Neptune has been cooling down for nearly 20 years – when it should be doing the opposite
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The most distant planet in our solar system entered its summer season two decades ago – but contrary to expectations it is cooling down. And the most surprising thing is that it is cooling down quite quickly.

Our knowledge of the most distant planet in our solar system is still scarce. Years last longer (one year on Neptune equals 165 on Earth) and changes tend to be observed more slowly. In the last two decades, Neptune the global temperature has dropped by 8 degrees Celsius – despite the planet having entered the summer season.

The international team of astronomers has tracked Neptune’s atmospheric temperatures for the past 17 years – and this sudden change is surprising. “This change was unexpected. As we’ve been observing Neptune during early summer in the south, we expect temperatures to warm slowly, not cool,” explains University of Leicester researcher Michael Roman.

And the surprise doesn’t stop there. Despite this global temperature drop on Neptune, between 2018 and 2020 there was a sudden 11ºC rise at the south pole. A warmer temperature in this region wouldn’t be surprising – Neptune’s hot polar vortex has been known since 2007 – but a rise of 11ºC in two years is unprecedented, especially on a planet where changes are expected to be slower.

As on our planet, Neptune also has seasons as it orbits the sun – with the difference that each season on Neptune lasts about 40 years. In the case of Neptune, it has been summer in the southern hemisphere since 2005, when researchers began tracking changes in atmospheric temperatures on the planet furthest from our solar system.

How complex can it be? In the case of planet Earth, the warnings of climate scientists are consensual in setting a limit on the increase in the planet’s temperature to 1.5ºC – since the industrial revolution, more than 150 years ago. The rise of 11ºC in two years, on a planet where the temperature was around -220ºC, is a huge surprise – and for which there is still no explanation.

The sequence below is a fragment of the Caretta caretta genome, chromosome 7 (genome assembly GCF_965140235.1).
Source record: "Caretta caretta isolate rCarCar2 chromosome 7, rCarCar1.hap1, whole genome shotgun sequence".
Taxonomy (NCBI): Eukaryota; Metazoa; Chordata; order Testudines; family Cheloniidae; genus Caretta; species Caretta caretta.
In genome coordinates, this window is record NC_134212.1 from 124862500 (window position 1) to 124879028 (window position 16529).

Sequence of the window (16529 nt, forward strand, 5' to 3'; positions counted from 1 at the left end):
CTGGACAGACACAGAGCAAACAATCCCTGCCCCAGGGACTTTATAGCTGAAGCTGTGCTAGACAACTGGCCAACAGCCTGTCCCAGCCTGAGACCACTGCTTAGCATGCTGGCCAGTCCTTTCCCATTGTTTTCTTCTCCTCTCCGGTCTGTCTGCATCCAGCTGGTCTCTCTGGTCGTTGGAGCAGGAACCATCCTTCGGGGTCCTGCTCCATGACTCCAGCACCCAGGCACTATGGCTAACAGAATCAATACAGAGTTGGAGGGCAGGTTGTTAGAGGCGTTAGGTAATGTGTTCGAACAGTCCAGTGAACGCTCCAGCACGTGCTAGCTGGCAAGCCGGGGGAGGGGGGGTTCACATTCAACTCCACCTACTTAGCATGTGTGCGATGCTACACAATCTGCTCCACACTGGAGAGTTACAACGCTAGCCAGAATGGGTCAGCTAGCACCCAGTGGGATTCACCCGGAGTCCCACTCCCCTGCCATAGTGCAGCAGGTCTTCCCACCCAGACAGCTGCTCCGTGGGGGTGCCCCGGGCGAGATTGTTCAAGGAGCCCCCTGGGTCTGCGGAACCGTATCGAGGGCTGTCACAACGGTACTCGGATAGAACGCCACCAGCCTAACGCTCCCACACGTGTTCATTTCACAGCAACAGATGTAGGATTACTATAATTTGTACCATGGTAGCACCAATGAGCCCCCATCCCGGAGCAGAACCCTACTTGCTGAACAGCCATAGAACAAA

How did it happen? We don`t know yet
To track atmospheric temperatures on Neptune, the team of astronomers used ground-based telescopes, including the European Southern Observatory’s VLT, to record these temperatures through thermal infrared images. Through the images collected, the team managed to build a picture of the temperature and its variations during this first part of its summer.

“The data we collected covers less than half of a season of the year on Neptune, so no one expected to see such significant and rapid changes,” says Glenn Orton, a researcher at the Jet Propulsion Laboratory at the University of Caltech (United States of America).

These unexpected measurements still have no justification for the team of scientists that presents them. There are, however, some hypotheses, such as the chemical change of Neptune’s stratosphere, the solar cycle, or even random weather patterns that we are not yet aware of.

“Neptune is in itself very intriguing to most of us because we still know so little about the planet. This points to a much more complicated picture of Neptune’s atmosphere and the way it changes over time.”

In the coming years, Neptune will continue to be a priority space for recording temperatures – and their variations -, mainly to understand what motivates these rapid and surprising changes in temperature.

Source: With Agencies

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